Skip navigation
Close Zablocki Parking Lot Closed as of Monday, April 19, 2021

The parking lot at the MPL Zablocki Branch will be closed for a construction project. The front entrance on Oklahoma Ave. will remain open and curbside service is available. Learn more.

Center Street Parking Lot Closed as of Wednesday, April 28, 2021

The parking lot at the MPL Center Street Branch will be closed for a construction project.
Street parking is available on 28th Street. Learn more.

Milwaukee Public Library Hours & Locations Close


MPL Service @ 76th & Good Hope 100 Years Ago

By MPL Staff on Nov 30, 2020 1:30 PM

Near Hopkins (43rd) and Mill Rds., circa 1912. Joe Bacher, Milwaukee Public Library, Remember When… Collection

The Milwaukee Public Library’s (MPL) newest branch, Good Hope, opened on July 29th.  While searching MPL’s annual reports about the 1918-1919 Influenza Pandemic, they revealed that we provided service at the intersection of 76th and Good Hope, a century before Good Hope opened. In 1915, Milwaukee County contracted with MPL to provide books for then-rural branches to be housed in centrally located township schools. The 1916-1917 Annual Report has a somewhat out of scale map of Milwaukee County branches and cement roads.

Grading the right-of-way in 1910 for the Chicago & North Western Railway tracks, south of Mill and Hamburg (64th) Rds. 

Joe Bacher, Milwaukee Public Library, Remember When… Collection

One of the rural branches was at Granville Center School, District No. 5 at the northeast corner of Good Hope and Wauwatosa (76th) Rds. The Town Hall was kitty-corner at the southwest corner. The rural branches started service about February 1st, 1916.

George, Lizzie, John and Arthur Schmidt posed in front of their home in 1906 in the Town of Granville. The former Mill Road branch library (1970-2020) was built on the site of their home. Their bigger, circa 1910-1913 house still stands on N. 76th St., north of the old library. A  family member works for the Milwaukee Public Library.

Joe Bacher, Milwaukee Public Library, Remember When… Collection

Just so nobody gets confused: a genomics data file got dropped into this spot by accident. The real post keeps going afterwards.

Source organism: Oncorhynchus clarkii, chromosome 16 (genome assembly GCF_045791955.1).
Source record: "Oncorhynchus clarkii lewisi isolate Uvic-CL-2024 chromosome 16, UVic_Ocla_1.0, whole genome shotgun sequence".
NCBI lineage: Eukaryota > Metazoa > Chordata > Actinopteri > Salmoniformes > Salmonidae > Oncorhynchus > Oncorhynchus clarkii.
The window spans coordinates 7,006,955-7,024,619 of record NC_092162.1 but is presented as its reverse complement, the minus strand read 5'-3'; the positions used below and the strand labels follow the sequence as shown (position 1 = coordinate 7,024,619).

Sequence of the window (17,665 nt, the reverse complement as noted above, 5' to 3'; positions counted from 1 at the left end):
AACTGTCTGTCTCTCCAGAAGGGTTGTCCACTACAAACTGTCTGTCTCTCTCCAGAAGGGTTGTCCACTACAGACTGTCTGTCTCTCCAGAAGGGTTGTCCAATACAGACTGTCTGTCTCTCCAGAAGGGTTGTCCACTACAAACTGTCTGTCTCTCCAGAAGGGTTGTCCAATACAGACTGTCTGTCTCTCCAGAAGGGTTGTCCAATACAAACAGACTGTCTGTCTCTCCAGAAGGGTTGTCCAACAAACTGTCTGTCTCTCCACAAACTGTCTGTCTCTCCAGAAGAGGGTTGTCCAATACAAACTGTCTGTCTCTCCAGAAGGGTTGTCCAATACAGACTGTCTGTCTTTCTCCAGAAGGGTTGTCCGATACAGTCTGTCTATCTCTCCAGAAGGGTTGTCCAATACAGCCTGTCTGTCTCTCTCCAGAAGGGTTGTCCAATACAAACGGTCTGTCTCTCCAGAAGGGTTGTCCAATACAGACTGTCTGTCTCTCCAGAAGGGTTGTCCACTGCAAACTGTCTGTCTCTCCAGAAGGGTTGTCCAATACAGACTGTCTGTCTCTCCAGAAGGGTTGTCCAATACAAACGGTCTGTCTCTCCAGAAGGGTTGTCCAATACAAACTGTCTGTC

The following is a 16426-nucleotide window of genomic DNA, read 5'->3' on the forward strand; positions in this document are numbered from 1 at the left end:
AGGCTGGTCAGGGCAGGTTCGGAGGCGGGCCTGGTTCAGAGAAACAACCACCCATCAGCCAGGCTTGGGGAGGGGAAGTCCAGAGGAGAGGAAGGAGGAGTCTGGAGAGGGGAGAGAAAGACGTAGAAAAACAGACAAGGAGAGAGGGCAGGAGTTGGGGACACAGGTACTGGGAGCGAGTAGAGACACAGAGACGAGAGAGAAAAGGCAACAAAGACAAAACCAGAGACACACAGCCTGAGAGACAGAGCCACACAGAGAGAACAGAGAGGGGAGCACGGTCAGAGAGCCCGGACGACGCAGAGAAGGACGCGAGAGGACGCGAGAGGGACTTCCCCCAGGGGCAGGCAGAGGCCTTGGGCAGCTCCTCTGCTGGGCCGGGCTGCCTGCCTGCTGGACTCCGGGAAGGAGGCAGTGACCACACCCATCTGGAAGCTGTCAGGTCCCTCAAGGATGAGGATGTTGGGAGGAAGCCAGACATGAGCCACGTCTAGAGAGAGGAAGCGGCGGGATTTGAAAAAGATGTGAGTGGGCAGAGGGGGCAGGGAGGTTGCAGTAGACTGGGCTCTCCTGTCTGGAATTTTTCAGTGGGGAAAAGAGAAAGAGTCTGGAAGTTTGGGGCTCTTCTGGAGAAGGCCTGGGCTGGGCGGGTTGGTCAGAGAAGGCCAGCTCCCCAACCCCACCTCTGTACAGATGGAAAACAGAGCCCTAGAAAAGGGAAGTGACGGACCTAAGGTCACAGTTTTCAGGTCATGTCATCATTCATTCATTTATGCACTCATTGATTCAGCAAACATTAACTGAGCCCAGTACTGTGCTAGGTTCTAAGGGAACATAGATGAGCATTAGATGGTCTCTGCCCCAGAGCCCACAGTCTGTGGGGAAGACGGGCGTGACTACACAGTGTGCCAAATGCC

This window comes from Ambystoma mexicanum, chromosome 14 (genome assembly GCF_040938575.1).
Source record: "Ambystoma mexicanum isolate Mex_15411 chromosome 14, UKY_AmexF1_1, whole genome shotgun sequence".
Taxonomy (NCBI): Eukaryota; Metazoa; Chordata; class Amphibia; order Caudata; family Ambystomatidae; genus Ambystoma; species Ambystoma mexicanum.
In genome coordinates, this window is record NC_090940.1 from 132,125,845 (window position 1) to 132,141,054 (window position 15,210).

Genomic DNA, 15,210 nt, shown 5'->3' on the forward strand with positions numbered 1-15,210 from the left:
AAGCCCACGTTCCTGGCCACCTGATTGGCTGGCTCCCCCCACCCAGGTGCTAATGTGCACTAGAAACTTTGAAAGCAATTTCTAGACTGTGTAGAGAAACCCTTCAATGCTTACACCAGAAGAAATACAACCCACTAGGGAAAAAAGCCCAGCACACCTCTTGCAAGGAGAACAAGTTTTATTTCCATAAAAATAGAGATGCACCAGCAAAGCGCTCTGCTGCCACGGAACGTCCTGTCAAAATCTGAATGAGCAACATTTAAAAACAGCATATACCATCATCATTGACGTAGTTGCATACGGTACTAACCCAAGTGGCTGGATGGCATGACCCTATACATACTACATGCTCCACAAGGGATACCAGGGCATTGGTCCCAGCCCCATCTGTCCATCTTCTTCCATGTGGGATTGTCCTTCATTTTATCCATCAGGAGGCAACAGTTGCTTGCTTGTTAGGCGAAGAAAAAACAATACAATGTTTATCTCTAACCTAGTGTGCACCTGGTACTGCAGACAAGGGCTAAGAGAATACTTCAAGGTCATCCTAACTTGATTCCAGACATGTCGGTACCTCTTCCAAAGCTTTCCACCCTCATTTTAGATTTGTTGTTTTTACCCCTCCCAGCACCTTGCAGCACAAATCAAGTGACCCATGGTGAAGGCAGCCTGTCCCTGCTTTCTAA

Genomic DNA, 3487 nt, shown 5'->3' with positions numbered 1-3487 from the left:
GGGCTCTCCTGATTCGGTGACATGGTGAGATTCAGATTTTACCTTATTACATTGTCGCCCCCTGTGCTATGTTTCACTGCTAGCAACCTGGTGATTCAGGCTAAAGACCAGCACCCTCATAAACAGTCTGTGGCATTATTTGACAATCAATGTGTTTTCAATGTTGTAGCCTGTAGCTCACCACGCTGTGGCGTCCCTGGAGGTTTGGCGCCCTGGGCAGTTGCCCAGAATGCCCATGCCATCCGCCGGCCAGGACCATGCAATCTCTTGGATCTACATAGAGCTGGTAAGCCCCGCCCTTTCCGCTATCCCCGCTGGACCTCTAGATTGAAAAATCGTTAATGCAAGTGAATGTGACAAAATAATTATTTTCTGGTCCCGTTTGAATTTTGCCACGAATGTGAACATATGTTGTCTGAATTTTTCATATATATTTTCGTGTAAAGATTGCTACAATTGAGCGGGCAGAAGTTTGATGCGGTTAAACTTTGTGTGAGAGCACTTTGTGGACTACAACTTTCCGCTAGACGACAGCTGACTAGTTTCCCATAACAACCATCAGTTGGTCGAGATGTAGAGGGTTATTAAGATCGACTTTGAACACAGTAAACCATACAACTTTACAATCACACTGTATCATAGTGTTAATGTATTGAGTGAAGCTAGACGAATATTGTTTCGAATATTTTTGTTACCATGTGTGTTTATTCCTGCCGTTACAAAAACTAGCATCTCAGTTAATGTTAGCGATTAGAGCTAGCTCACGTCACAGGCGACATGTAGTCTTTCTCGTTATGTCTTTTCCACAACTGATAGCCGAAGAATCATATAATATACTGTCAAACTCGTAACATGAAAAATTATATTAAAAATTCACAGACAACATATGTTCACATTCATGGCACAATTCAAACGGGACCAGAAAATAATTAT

Granville Center was one of the pre-1960s settlements in the Town of Granville. It was in the middle of the town (County Line, Range Line (27th), Town Line (Hampton) and County Line (124th) Rds.).

Each township school in Milwaukee County was its own school district with an elected director overseen by the Milwaukee County Superintendent of Schools, hence the district number being part of a school's name. Those names are still etched above the entrances of town schools absorbed by the Milwaukee Public Schools during annexation and consolidation, including Craig School, District No. 2 (Town of Wauwatosa) and Browning School, District No. 4 (Granville).

Granville Center School, District 5, Good Hope and Wauwatosa (76th) Rds., 1889, The Milwaukee Journal, Green Sheet, August 26th, 1975, Photo courtesy of Joe Bacher.

Joe Bacher, the "Pickle King," provided or lent several photos to MPL for the Remember When... feature in The Milwaukee Journal's Green Sheet, including a photo of the first Granville Center School published on August 26th, 1975. Three of his Granville photos have been digitized.

He was born on the family farm at Hamburg (60th) and Green Tree Rds. in 1902 and attended the first and second Granville Center School. He sold his produce at the Haymarket (5th and Vliet). The third and final Granville Center School opened in a two-story building in 1942, the same year as the WPA-built Town Hall opened a block away at 7717 W. Good Hope Rd.

The “Pickle King” was elected and reelected director of Granville Center School, District No. 5 in the 1940s-1950s. He opposed the April 1956 Milwaukee-Granville consolidation (almost completely upheld by the Wisconsin Supreme Court in 1962 over almost all of Brown Deer's March 1956 annexations of most of Granville).

MPS' Clara Barton School (replaced East Granville School, District No. 2, 4511 W. Good Hope Rd., in 1962) was a block away from Bacher's farm. He greeted our classes as we picked up pumpkins for Halloween. He sold his farm and farm house in 1999, which was razed for the Job Corps Center. He lived until 101 in 2004.

Dan, Local History Librarian

Bob Meier commented 5 months ago...
I was in the first Kindergarten Class at Clara Barton School 1/2 a block from my house Used to Ice skate near there too

Add a Comment